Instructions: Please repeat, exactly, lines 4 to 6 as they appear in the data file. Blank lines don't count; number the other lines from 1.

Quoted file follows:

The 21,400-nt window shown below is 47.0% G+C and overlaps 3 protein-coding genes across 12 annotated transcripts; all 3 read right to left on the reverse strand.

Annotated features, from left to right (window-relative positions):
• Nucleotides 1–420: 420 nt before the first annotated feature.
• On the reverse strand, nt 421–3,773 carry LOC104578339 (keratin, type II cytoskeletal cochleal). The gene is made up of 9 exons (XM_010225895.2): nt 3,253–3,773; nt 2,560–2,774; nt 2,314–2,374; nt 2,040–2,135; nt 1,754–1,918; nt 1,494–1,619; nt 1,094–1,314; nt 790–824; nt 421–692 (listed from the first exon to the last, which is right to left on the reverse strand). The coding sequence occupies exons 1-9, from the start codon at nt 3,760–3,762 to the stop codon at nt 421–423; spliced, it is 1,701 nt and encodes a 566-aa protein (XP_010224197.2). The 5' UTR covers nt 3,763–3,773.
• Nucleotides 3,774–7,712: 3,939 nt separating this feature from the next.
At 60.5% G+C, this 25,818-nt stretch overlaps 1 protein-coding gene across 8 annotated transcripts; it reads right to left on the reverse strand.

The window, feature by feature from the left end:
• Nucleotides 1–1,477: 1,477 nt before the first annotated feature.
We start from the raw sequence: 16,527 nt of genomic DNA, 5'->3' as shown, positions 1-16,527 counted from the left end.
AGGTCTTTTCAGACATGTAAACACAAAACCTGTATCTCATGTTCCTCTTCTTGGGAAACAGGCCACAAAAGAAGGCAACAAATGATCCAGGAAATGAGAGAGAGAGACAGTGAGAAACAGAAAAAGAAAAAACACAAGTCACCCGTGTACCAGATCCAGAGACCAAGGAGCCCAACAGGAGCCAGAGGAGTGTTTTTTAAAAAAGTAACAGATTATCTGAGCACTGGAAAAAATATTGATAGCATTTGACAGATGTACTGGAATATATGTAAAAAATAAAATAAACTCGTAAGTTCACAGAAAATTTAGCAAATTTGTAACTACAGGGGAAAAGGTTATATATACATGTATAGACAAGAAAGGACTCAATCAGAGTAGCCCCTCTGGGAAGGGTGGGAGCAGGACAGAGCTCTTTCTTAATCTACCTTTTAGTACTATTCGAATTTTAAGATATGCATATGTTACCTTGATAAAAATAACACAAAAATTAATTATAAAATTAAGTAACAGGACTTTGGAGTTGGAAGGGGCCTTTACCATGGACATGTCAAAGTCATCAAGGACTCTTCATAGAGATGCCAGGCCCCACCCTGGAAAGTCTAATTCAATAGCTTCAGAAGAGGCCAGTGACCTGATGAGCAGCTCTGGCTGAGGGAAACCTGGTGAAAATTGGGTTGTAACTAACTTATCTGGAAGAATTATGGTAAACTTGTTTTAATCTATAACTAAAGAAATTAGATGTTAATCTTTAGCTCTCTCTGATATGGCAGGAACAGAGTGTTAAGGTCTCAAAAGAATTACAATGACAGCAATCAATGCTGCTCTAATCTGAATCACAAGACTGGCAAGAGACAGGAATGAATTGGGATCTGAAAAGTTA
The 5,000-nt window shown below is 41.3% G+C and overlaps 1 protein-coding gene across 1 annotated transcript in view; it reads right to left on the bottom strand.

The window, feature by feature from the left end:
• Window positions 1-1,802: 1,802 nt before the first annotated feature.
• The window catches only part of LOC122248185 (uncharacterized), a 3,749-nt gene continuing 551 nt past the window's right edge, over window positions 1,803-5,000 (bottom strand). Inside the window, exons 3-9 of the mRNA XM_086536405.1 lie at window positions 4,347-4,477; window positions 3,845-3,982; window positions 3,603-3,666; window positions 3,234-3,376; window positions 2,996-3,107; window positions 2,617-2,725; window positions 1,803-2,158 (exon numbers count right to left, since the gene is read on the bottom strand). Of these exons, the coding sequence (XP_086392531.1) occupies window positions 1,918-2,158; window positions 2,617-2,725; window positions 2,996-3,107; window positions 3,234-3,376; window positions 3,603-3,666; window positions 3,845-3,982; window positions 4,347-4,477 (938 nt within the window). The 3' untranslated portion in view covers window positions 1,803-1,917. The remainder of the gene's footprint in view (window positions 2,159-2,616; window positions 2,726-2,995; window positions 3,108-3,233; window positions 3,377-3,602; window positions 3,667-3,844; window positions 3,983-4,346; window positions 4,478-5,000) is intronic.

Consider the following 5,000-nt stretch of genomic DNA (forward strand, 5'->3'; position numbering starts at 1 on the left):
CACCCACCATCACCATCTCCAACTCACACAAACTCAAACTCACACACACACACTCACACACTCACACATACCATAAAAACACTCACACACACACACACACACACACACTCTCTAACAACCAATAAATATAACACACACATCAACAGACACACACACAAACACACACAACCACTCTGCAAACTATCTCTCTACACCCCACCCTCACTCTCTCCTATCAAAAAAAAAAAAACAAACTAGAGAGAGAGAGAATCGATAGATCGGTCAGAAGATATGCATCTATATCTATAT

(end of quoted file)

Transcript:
• On the reverse strand, nt 421–3,773 carry LOC104578339 (keratin, type II cytoskeletal cochleal). The gene is made up of 9 exons (XM_010225895.2): nt 3,253–3,773; nt 2,560–2,774; nt 2,314–2,374; nt 2,040–2,135; nt 1,754–1,918; nt 1,494–1,619; nt 1,094–1,314; nt 790–824; nt 421–692 (listed from the first exon to the last, which is right to left on the reverse strand). The coding sequence occupies exons 1-9, from the start codon at nt 3,760–3,762 to the stop codon at nt 421–423; spliced, it is 1,701 nt and encodes a 566-aa protein (XP_010224197.2). The 5' UTR covers nt 3,763–3,773.
• Nucleotides 3,774–7,712: 3,939 nt separating this feature from the next.
At 60.5% G+C, this 25,818-nt stretch overlaps 1 protein-coding gene across 8 annotated transcripts; it reads right to left on the reverse strand.